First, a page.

“Anti helped me to climb the fence to get on the side of the ship [which was already tilted by 90 degrees]. We were walking on the side of the ship barefoot and saw people trying to cut the safety boats’ ropes to get [the boats] in the water. Other people were falling because it was so slippery.”
They reached the bow and decided they needed to jump and swim away from the ferry.
“The water was cold, around 46 degrees F. I landed on my back, and the waves were high as mountains,” he said. “But in some way, we found ourselves on a wooden box. That’s when we saw the Estonia going down. It was the same way as with the Titanic. At one point, the ship lifted up straight, and then sank.”
That took place at 1:50 a.m., only 35 minutes after the accident. They decided that they needed to reach a safety boat. They eventually found one, but with four other people inside of the cone-shaped, closed boat, the water was up to their waists. They tried to keep the doors closed and wait for rescues. They sang songs to stay awake, and at around 6 a.m., a helicopter came to rescue them.
Of the 989 people on board, only 137 survived.
After the disaster, Juhanson went through a challenging period. The year after the tragedy, his mother died in a work accident, and he began to develop a drinking problem.
“I drank a lot of vodka,” he said. “I had lost my friends, and I had lost my life direction.”
To step away from that spiral, Juhanson joined the army in 1996 and remained in the program for the rest of his career. He also approached the triathlon federation for a second chance. Still, they said he was too big for triathlons (he weighed around 220 pounds).
“It just gave me more motivation. I found a coach and started to work for triathlon again,” he said.
After a year in the army, he was sober and entirely focused on sports. In 1998 he was able to get into the army’s triathlon team and landed a regular paycheck for his basic needs. After four years focusing on Olympic distance, he raced his first half-ironman in Denmark. “I knew that to be successful in triathlon, I had to look at the longer distances,” he says.
His first full iron-distance was in Florida in 2002, where he finished in ninth place in 9 hours and 53 seconds.
“I was in training camp in Claremont, Florida, and we were tight with the budget,” he said. “So I arranged a lift with a Gatorade truck to Panama City, over 200 miles away. I was actually seated in the truck, in between boxes of Gatorades, and did the whole drive like that.”
In Florida, he qualified for Kona, but he didn’t have the money to buy the slot. He packed up his stuff and hopped on the Gatorade truck again.
In 2003, he finished IM Lanzarote in fifth place, which he later won in 2005 and 2006. It was revenge to spite the people who looked at him oddly because he still weighed around 210 pounds.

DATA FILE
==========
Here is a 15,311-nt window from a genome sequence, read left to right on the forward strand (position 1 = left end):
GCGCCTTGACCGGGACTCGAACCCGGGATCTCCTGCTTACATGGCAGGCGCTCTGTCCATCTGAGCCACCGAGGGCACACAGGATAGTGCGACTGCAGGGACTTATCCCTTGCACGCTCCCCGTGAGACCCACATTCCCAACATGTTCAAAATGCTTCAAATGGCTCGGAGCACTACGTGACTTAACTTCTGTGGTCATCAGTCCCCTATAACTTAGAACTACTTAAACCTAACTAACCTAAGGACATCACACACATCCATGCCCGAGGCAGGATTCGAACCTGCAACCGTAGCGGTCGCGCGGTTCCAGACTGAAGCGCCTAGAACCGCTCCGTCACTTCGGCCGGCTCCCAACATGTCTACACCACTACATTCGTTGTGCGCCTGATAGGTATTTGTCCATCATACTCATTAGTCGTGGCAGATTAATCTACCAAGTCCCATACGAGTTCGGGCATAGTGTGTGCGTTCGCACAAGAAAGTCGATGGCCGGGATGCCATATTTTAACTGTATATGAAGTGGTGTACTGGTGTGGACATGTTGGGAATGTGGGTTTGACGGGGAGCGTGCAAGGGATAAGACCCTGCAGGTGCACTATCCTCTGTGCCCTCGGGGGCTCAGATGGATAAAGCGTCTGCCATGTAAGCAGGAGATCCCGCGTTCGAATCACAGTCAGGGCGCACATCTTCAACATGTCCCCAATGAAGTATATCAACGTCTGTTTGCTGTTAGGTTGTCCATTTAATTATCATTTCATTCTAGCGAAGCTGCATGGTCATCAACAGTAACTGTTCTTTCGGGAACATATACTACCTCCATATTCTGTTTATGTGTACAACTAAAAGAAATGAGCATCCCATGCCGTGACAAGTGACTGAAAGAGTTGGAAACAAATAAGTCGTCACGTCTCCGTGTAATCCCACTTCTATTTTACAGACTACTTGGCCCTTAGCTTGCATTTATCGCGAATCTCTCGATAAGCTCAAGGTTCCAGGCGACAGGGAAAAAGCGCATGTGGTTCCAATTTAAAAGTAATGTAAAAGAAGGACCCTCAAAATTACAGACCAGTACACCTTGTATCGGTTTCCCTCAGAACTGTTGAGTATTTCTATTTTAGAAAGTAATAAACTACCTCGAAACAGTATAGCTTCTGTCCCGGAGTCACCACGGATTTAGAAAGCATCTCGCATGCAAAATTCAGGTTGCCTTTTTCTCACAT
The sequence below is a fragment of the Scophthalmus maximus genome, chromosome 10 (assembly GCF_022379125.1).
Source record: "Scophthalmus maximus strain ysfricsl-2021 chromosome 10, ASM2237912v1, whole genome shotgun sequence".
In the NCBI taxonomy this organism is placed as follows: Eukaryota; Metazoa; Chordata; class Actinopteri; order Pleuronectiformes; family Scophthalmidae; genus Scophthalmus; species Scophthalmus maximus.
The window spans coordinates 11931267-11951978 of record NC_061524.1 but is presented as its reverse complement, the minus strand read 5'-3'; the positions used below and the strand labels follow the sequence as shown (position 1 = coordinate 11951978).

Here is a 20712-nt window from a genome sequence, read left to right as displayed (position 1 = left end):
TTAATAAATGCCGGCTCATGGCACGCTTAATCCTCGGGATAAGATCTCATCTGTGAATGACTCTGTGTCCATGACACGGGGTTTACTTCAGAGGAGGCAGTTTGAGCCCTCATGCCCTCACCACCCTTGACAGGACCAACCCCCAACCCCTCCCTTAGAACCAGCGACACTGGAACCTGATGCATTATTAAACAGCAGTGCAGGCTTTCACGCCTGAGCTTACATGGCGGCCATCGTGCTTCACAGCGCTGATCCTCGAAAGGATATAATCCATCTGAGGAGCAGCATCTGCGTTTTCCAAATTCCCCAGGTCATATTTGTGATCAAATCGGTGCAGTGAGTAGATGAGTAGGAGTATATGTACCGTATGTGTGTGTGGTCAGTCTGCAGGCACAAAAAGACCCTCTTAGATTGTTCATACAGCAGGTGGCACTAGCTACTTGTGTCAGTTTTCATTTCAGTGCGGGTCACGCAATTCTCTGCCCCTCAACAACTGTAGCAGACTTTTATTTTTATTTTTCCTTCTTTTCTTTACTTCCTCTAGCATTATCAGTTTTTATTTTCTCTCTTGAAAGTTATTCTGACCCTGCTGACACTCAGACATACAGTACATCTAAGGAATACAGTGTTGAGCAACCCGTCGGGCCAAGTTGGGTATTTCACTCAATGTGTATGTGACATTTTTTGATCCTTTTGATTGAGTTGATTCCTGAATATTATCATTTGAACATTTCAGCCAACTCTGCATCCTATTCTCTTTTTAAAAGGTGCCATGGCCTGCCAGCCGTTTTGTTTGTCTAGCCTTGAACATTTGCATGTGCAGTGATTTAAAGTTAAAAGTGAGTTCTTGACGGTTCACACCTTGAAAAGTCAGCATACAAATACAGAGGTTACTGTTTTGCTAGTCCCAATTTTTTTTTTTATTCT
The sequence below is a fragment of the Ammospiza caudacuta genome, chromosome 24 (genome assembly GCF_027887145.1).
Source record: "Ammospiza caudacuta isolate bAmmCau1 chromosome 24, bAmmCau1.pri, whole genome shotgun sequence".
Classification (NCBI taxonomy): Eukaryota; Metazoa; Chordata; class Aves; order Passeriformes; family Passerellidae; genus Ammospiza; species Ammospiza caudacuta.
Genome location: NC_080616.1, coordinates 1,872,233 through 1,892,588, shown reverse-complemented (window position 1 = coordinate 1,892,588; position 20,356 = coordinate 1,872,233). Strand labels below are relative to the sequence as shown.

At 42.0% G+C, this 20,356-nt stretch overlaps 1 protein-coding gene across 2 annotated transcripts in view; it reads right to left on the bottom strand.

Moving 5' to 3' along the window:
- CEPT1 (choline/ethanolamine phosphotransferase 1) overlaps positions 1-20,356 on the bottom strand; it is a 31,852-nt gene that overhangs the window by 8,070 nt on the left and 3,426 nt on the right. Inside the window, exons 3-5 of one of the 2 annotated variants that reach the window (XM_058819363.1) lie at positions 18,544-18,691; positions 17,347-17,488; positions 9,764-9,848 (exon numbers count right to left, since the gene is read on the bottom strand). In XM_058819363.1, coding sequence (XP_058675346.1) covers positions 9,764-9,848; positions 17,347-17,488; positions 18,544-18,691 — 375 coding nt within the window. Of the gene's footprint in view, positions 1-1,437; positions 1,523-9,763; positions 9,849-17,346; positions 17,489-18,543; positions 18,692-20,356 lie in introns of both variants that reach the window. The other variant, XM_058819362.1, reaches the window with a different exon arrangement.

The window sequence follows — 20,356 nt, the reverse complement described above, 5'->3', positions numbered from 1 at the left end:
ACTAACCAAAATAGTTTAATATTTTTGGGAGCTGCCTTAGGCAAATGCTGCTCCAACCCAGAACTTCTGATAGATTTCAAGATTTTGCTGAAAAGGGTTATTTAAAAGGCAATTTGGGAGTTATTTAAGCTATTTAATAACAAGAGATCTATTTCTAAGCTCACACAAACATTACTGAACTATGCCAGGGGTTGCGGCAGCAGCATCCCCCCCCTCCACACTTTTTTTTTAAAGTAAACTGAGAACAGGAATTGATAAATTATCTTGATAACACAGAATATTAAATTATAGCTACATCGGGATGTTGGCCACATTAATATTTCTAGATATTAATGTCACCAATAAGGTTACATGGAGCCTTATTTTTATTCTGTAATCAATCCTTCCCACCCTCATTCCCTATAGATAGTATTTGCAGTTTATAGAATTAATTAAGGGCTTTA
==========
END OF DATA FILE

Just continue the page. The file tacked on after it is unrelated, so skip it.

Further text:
“After that, I got rid of the physical and mental obsession that I needed to prove I could do it,” he said.
In 2006, he also won Ironman New Zealand, and his main focus became racing in Kona, though he traditionally struggled in hot and humid conditions. After several camps with his coach in Tucson, Arizona, he clocked a 4 hour 26 minutes bike split—the fastest of the year—and finished 13th overall in 2008.
However, due to the economic crisis, he lost his primary sponsor, and 2009 began uphill. A friend suggested crowdfunding, and after a TV appearance, he was able to involve 1,054 individuals in his project. In return, he printed out all their names on his race kit (now memorialized in the Estonian Sports Museum).
“I felt a big responsibility for this group of people, and I knew it was probably my last year as a professional,” he said.
But an ITB syndrome showed up a few weeks before his last dance on the Big Island, and despite reduced training volumes, the pain forced him to walk a big chunk of the marathon.
But not all was lost: A few months before that last race, he had visited a mental coach in Los Angeles and worked on his “whys” with him.
“The reason why I do [triathlon] is that I would like people to be happier and smile more,” he said.
That’s why his tri club is called “Trismile” and its logo is comprised of three smiling faces.
“I believe we can all make a change, and I want to organize events that make people happy,” he said.
Juhanson “is very passionate about what he is doing,” said Triin Preem, press officer for Ironman Tallinn. “He sees it as a bigger mission, and it’s very motivating to follow and be part of that journey of bringing triathlon to the masses.”
The first edition of IM Tallinn was held in 2018. Because of the recent renewal with Ironman, Juhanson and his team will make people smile for at least three more years.